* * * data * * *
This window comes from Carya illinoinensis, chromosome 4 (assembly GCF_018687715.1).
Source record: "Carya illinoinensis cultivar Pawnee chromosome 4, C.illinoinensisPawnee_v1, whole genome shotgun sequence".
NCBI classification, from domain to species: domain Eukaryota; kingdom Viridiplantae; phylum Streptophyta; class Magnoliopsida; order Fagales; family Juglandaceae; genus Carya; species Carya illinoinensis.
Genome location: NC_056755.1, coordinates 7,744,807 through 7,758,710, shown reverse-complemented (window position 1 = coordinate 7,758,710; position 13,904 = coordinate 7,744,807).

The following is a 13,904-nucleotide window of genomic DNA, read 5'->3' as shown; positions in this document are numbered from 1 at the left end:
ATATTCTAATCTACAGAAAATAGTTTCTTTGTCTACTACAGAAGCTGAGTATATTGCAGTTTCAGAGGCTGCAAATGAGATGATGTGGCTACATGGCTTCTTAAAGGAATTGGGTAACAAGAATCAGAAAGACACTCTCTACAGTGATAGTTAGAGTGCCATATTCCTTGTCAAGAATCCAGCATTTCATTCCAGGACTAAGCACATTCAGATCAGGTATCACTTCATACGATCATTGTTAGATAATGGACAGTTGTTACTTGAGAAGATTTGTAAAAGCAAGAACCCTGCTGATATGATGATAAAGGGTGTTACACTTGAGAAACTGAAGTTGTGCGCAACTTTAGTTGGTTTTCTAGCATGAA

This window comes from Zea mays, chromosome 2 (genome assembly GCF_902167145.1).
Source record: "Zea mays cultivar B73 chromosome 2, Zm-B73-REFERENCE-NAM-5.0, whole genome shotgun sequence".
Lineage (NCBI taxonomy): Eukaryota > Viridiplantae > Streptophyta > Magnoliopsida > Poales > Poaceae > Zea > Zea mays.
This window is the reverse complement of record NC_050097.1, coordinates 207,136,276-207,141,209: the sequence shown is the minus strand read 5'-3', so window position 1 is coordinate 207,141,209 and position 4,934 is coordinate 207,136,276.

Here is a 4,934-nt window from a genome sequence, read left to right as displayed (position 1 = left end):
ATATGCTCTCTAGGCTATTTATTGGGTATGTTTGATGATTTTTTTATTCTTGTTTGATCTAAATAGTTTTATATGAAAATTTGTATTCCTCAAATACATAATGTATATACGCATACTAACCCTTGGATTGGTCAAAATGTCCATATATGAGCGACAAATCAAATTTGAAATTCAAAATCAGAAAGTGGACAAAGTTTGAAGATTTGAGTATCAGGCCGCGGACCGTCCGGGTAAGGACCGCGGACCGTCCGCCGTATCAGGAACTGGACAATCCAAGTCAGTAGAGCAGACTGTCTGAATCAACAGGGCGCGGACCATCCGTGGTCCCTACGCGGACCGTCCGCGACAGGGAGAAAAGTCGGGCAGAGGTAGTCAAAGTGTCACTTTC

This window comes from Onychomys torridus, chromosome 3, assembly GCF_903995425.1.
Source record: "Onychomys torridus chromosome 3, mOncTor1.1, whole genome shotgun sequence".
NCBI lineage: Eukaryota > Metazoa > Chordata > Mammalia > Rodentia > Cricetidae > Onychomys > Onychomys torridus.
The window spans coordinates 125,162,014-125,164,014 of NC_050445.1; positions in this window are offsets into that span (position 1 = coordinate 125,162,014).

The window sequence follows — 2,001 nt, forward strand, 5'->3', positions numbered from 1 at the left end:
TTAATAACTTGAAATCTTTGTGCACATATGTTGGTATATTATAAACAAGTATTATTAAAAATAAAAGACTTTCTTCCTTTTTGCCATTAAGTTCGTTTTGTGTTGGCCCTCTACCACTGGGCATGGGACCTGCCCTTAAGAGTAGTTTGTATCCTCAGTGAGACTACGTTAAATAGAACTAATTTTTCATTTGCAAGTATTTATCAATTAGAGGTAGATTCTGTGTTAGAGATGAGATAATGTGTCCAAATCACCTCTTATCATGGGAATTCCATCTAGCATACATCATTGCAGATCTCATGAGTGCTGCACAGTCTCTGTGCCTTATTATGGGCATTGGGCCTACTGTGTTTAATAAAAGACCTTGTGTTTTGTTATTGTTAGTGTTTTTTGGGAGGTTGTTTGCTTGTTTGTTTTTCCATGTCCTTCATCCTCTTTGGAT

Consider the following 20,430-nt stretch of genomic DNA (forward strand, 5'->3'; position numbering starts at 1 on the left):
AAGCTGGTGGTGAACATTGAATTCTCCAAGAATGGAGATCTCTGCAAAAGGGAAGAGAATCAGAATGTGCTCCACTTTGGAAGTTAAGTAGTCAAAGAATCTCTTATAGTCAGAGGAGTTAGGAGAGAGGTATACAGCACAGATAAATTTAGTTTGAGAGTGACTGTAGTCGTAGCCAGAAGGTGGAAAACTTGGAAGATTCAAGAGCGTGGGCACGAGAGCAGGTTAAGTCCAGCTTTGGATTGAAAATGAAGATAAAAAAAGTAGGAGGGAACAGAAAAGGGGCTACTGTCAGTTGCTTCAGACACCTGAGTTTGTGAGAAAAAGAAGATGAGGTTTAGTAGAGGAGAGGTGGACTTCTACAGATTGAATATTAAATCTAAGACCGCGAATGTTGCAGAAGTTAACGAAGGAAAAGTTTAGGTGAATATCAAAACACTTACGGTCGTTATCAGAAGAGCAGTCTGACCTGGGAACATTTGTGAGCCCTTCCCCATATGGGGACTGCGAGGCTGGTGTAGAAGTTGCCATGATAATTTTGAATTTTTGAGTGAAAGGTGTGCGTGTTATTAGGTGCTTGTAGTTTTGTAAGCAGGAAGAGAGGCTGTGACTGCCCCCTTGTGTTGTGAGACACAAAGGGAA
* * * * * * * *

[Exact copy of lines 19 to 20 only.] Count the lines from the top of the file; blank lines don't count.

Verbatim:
Consider the following 20,430-nt stretch of genomic DNA (forward strand, 5'->3'; position numbering starts at 1 on the left):
AAGCTGGTGGTGAACATTGAATTCTCCAAGAATGGAGATCTCTGCAAAAGGGAAGAGAATCAGAATGTGCTCCACTTTGGAAGTTAAGTAGTCAAAGAATCTCTTATAGTCAGAGGAGTTAGGAGAGAGGTATACAGCACAGATAAATTTAGTTTGAGAGTGACTGTAGTCGTAGCCAGAAGGTGGAAAACTTGGAAGATTCAAGAGCGTGGGCACGAGAGCAGGTTAAGTCCAGCTTTGGATTGAAAATGAAGATAAAAAAAGTAGGAGGGAACAGAAAAGGGGCTACTGTCAGTTGCTTCAGACACCTGAGTTTGTGAGAAAAAGAAGATGAGGTTTAGTAGAGGAGAGGTGGACTTCTACAGATTGAATATTAAATCTAAGACCGCGAATGTTGCAGAAGTTAACGAAGGAAAAGTTTAGGTGAATATCAAAACACTTACGGTCGTTATCAGAAGAGCAGTCTGACCTGGGAACATTTGTGAGCCCTTCCCCATATGGGGACTGCGAGGCTGGTGTAGAAGTTGCCATGATAATTTTGAATTTTTGAGTGAAAGGTGTGCGTGTTATTAGGTGCTTGTAGTTTTGTAAGCAGGAAGAGAGGCTGTGACTGCCCCCTTGTGTTGTGAGACACAAAGGGAA